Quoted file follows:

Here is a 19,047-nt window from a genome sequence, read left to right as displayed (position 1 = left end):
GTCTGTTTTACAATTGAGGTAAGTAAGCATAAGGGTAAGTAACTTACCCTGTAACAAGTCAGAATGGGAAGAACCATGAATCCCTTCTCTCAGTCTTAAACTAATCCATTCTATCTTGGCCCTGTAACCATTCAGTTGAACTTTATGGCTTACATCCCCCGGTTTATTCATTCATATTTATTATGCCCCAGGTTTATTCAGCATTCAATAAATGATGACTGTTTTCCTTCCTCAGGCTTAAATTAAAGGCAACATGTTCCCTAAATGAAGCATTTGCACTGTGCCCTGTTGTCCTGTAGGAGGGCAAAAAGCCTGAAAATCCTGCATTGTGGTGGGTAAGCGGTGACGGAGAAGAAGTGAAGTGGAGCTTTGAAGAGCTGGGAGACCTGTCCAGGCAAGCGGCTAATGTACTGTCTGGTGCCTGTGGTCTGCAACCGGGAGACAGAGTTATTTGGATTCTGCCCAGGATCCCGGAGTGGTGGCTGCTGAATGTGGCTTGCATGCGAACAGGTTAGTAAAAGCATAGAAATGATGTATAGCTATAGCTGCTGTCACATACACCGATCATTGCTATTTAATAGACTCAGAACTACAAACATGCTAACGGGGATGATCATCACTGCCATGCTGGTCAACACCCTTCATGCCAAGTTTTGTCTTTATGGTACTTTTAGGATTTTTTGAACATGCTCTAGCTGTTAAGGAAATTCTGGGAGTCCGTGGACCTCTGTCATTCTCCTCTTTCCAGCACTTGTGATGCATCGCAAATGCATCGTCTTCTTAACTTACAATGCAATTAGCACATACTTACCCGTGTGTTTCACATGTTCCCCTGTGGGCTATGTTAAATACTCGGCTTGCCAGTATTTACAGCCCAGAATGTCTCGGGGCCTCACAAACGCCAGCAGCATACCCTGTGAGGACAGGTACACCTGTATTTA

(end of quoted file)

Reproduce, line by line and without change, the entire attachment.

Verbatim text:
Here is a 19,047-nt window from a genome sequence, read left to right as displayed (position 1 = left end):
GTCTGTTTTACAATTGAGGTAAGTAAGCATAAGGGTAAGTAACTTACCCTGTAACAAGTCAGAATGGGAAGAACCATGAATCCCTTCTCTCAGTCTTAAACTAATCCATTCTATCTTGGCCCTGTAACCATTCAGTTGAACTTTATGGCTTACATCCCCCGGTTTATTCATTCATATTTATTATGCCCCAGGTTTATTCAGCATTCAATAAATGATGACTGTTTTCCTTCCTCAGGCTTAAATTAAAGGCAACATGTTCCCTAAATGAAGCATTTGCACTGTGCCCTGTTGTCCTGTAGGAGGGCAAAAAGCCTGAAAATCCTGCATTGTGGTGGGTAAGCGGTGACGGAGAAGAAGTGAAGTGGAGCTTTGAAGAGCTGGGAGACCTGTCCAGGCAAGCGGCTAATGTACTGTCTGGTGCCTGTGGTCTGCAACCGGGAGACAGAGTTATTTGGATTCTGCCCAGGATCCCGGAGTGGTGGCTGCTGAATGTGGCTTGCATGCGAACAGGTTAGTAAAAGCATAGAAATGATGTATAGCTATAGCTGCTGTCACATACACCGATCATTGCTATTTAATAGACTCAGAACTACAAACATGCTAACGGGGATGATCATCACTGCCATGCTGGTCAACACCCTTCATGCCAAGTTTTGTCTTTATGGTACTTTTAGGATTTTTTGAACATGCTCTAGCTGTTAAGGAAATTCTGGGAGTCCGTGGACCTCTGTCATTCTCCTCTTTCCAGCACTTGTGATGCATCGCAAATGCATCGTCTTCTTAACTTACAATGCAATTAGCACATACTTACCCGTGTGTTTCACATGTTCCCCTGTGGGCTATGTTAAATACTCGGCTTGCCAGTATTTACAGCCCAGAATGTCTCGGGGCCTCACAAACGCCAGCAGCATACCCTGTGAGGACAGGTACACCTGTATTTA